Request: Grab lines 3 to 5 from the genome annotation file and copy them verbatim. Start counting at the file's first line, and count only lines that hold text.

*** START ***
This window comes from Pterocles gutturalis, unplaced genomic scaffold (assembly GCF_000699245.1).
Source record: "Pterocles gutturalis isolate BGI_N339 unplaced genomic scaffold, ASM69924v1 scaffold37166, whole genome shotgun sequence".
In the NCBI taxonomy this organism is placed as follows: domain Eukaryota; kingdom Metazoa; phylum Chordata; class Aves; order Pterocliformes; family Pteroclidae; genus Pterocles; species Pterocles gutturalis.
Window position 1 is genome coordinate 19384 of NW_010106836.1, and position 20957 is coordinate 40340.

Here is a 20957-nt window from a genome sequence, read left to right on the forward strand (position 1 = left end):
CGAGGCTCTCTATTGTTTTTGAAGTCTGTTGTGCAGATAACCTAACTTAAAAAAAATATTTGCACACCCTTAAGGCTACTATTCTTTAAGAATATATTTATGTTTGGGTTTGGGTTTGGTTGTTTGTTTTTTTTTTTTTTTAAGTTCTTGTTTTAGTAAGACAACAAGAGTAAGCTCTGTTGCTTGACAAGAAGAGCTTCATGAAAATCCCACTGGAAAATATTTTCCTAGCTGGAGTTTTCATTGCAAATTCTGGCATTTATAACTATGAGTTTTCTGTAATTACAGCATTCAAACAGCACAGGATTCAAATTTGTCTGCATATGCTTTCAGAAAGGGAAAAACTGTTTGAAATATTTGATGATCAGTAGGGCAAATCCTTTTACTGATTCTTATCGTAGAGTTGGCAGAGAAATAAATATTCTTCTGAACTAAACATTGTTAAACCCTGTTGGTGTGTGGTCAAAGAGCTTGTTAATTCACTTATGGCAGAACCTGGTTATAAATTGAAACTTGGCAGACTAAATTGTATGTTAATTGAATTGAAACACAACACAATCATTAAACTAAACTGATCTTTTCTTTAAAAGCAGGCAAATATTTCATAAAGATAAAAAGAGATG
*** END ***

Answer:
In the NCBI taxonomy this organism is placed as follows: domain Eukaryota; kingdom Metazoa; phylum Chordata; class Aves; order Pterocliformes; family Pteroclidae; genus Pterocles; species Pterocles gutturalis.
Window position 1 is genome coordinate 19384 of NW_010106836.1, and position 20957 is coordinate 40340.

Here is a 20957-nt window from a genome sequence, read left to right on the forward strand (position 1 = left end):